Contributed by Nestlé Health Science

Skin is the largest organ of the human body. It is tough and resilient; it renews and repairs itself from the inside while losing 30,000 to 40,000 dead skin cells from the outside every minute. Despite its significant strength, skin is vulnerable to pressure injuries. While the number of pressure injuries and venous leg ulcers rises, healing rates have not improved over the past decade. The fundamental components of wound management are:

  1. Pressure Relief and Nursing Care
  2. Dressings
  3. Nutrition: Adequate protein, calories, key vitamins and minerals, specific amino acids, and fluids are essential for healing.
    Protein depletion delays wound healing by prolonging the inflammatory and proliferation phases and impairing the wound
    remodeling phase of healing. Wounds must be treated aggressively with high-protein, calorically-adequate foods, oral
    nutritional supplements (ONS), or tube feeding formulas (TF).

Think of the key components of healing as a three-legged stool. Each of the three legs must be equal or the stool will topple over. If one leg is too short to meet its clinical goal, it can’t be fixed by adding more length to another leg; all three legs of the stool must be addressed equally to achieve a balanced treatment plan that helps accomplish healing.

In many environments, the tendency of health care professionals is to focus on one or two of the fundamentals of wound management, but not on all three equally. Nutrition is the area that is most often overlooked, which causes the care plan to become lopsided. It is unfortunate, but many clinicians do not consider malnutrition to be an issue in the home care and long-term care setting, yet nutritional status and risk for pressure injury formation have been well documented and correlated for decades. Today, medical advances allow the aging population to survive illnesses and medical events that were previously catastrophic, only to face pressure injuries.

Malnutrition, often used synonymously with under nutrition, is defined as a nutrition imbalance that can affect both overweight and underweight patients. Lack of adequate calories, protein, or other nutrients needed for tissue maintenance and repair can result in malnutrition. In 2012, the Academy of Nutrition and Dietetics and the American Society for Parenteral and Enteral Nutrition issued a consensus statement, recommending a standardized set of characteristics to be used to identify and document adult malnutrition status, specifically, the identification of two or more of the following characteristics was recommended for a malnutrition diagnosis:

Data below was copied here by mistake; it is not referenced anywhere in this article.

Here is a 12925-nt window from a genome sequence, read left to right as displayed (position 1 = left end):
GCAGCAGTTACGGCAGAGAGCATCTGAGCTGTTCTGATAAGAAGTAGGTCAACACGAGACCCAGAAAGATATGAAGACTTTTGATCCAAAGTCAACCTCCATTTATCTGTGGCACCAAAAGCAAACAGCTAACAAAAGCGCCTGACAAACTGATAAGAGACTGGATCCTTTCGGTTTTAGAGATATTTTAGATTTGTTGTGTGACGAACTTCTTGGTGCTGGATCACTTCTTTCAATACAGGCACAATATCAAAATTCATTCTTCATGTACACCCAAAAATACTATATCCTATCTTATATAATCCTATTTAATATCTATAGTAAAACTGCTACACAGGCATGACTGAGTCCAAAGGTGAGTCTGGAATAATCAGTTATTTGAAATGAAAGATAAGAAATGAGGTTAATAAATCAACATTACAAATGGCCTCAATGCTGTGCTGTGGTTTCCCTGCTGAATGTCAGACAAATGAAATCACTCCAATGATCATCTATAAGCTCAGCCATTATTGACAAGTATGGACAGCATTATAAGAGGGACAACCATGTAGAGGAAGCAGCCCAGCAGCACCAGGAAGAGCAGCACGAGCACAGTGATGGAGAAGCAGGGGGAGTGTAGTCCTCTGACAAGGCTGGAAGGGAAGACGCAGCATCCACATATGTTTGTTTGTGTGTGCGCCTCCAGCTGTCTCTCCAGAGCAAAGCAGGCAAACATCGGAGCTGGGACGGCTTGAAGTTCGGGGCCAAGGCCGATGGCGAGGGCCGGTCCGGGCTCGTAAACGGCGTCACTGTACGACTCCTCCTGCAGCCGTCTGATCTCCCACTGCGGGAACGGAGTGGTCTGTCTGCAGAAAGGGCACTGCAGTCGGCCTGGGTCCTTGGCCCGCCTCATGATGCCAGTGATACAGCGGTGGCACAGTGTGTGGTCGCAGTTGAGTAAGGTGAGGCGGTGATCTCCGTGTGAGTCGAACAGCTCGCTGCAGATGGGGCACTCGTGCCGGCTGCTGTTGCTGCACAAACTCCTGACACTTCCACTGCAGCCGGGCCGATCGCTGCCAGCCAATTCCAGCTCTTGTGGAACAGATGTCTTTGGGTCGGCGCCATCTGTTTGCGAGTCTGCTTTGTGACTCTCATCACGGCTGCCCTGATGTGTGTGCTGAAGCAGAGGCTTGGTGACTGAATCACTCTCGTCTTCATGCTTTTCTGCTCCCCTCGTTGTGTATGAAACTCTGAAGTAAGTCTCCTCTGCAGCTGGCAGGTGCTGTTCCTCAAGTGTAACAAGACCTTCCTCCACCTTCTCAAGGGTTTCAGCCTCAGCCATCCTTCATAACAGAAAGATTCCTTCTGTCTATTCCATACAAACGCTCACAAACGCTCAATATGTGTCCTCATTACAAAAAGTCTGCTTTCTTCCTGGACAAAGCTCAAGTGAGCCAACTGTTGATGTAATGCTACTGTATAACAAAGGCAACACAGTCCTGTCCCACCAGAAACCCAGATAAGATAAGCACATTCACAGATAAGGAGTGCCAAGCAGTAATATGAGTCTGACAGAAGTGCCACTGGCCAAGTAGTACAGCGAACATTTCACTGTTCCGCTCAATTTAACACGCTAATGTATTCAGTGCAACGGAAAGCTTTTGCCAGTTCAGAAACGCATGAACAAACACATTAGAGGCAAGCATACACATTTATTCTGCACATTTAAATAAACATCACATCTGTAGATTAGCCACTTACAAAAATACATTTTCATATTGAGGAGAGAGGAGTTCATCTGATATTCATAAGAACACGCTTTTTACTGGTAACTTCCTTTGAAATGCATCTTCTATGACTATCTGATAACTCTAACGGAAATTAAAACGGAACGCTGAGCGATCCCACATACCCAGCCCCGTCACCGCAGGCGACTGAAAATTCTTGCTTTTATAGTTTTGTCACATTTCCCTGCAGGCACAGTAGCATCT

1. Insufficient energy (calorie) intake
  2. Unintentional weight loss
  3. Loss of muscle mass
  4. Loss of subcutaneous fat
  5. Localized or generalized fluid accumulation that may mask weight loss
  6. Diminished functional status

It is common to see a decrease in appetite and involuntary weight loss in sick patients or in those recently discharged from the
hospital. Patients with non-healing wounds are likely the ones with malnutrition and malnutrition is in direct opposition to healing.
Since wounds heal from the inside out, deficiencies in nutrients needed for wound healing may occur based on dietary intake,
malabsorption, or stress factors that increase protein requirements.
Routine nutritional screening, assessment, and intervention for malnutrition are critical for homecare patients. This can be as simple
as utilizing a validated nutrition screening tool, such as the Mini Nutritional Assessment (MNA®), which is easily completed by a
healthcare professional (or incorporated into an EHR), or the Self-MNA®, which can be completed by the home care patient or

MNA® and Self MNA®—Validated Nutrition Screening Tools

In the acute care setting, registered dietitians nutritionists perform a nutrition-focused physical exam (NFPE) on patients who are at
risk for malnutrition. NFPE incorporates techniques of a physical assessment with a concentration on evaluation of nutrient
deficiencies to establish and document a diagnosis of malnutrition. Many clues about nutritional status are found by evaluating the
hair, eye, teeth, gums, tongue, skin, nails, abdomen and extremities. In the homecare setting, a basic version of a NFPE can be
accomplished with these simple observations:

“Simplified” Nutrition-Focused Physical Exam

  • Touch shoulder gently to assess muscle wasting
  • Notice if patient’s clothing fits
  • Look closely at face and eyes to assess fat loss
  • Assess dental issues (loose fitting dentures, poor dentition)
  • Check for edema/fluid collection during wound dressing changes
  • Check weight regularly – increasing too quickly may indicate edema
  • Discuss GI issues – diarrhea and/or constipation

Providing a high-calorie high-protein diet does not require complicated mathematical calculations. Many tools are available to help
health care professionals help patients enhance the nutritional content of their diet.


Without proper nutrition, one leg of the three-legged stool becomes too short, and the process of wound healing will be compromised. A nutritious diet plays a critical role in how fast a pressure injuries heals, how strong the wound tissue becomes, and how well the body fights off infection. A poor diet may turn a small pressure injury into a chronic wound that may never seem to heal. Nestlé Health Science offers a comprehensive range of specialized products to meet the unique nutritional needs of patients with pressure injuries and other non-healing wounds. For more information on Nestlé Health Science, please page XX of this newsletter. If you have additional questions, please contact your representative, or call 1-800-422-2752 Monday-Friday from 8 am to 8 pm EST, or visit